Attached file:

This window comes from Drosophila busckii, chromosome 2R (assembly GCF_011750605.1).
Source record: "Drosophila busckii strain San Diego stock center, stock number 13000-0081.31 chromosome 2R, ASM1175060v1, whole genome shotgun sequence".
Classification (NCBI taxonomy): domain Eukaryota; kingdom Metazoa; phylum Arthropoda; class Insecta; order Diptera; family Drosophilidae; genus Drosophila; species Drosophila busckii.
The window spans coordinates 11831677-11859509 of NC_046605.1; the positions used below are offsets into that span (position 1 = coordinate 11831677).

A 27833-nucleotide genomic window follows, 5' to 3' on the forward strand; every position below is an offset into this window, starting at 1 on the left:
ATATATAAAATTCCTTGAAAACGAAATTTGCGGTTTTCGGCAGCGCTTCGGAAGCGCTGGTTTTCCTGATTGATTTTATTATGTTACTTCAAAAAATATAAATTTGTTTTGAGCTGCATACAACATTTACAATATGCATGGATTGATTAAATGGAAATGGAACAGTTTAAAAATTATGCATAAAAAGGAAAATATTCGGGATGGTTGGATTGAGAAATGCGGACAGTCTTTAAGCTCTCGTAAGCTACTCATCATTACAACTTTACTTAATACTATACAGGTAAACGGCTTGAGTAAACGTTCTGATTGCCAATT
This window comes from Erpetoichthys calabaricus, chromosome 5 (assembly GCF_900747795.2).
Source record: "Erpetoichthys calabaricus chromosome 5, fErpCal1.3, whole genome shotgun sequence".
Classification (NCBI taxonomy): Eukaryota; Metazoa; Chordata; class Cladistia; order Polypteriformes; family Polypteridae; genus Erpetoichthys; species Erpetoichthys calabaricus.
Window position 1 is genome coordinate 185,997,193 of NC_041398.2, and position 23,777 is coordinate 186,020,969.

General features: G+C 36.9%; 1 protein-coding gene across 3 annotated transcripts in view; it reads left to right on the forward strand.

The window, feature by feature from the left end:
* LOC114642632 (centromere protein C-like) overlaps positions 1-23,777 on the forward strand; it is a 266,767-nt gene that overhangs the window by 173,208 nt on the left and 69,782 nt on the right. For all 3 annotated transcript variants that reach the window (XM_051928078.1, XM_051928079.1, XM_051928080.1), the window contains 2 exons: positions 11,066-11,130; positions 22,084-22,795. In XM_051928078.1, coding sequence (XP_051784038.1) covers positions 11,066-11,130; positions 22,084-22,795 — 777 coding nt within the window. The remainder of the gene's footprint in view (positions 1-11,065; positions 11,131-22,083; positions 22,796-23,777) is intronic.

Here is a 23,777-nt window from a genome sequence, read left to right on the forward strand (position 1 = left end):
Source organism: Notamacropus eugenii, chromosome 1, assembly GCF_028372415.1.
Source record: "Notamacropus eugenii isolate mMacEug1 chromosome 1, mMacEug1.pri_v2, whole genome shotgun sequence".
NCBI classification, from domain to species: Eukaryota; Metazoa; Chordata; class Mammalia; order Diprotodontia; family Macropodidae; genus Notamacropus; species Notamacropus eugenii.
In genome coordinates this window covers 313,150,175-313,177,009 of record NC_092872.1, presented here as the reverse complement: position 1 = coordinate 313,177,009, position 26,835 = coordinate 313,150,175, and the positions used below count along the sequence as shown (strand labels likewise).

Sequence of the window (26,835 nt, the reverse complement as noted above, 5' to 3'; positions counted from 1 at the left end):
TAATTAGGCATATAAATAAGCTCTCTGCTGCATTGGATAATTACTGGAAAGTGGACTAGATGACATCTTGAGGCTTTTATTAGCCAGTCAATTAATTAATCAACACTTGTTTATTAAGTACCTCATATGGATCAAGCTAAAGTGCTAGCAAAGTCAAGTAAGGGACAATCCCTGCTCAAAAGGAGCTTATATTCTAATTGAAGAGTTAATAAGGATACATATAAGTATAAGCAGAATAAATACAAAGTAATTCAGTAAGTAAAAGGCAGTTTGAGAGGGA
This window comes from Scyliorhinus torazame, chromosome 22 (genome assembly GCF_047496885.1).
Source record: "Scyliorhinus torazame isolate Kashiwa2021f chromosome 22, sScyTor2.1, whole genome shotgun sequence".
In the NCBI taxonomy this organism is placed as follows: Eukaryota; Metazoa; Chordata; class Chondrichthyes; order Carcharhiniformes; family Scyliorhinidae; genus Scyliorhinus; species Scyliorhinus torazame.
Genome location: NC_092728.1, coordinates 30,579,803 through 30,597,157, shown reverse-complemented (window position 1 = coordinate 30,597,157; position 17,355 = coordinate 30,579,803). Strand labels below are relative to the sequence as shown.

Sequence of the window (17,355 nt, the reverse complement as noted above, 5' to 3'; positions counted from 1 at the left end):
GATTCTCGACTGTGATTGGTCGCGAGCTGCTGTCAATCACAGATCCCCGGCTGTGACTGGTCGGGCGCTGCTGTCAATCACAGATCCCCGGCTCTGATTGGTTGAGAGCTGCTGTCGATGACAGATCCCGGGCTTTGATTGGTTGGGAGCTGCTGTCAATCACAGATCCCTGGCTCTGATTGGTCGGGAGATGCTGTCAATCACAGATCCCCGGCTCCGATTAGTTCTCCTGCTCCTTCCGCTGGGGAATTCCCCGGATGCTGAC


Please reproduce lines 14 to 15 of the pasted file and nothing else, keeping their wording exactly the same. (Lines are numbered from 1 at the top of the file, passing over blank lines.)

Here is a 23,777-nt window from a genome sequence, read left to right on the forward strand (position 1 = left end):
Source organism: Notamacropus eugenii, chromosome 1, assembly GCF_028372415.1.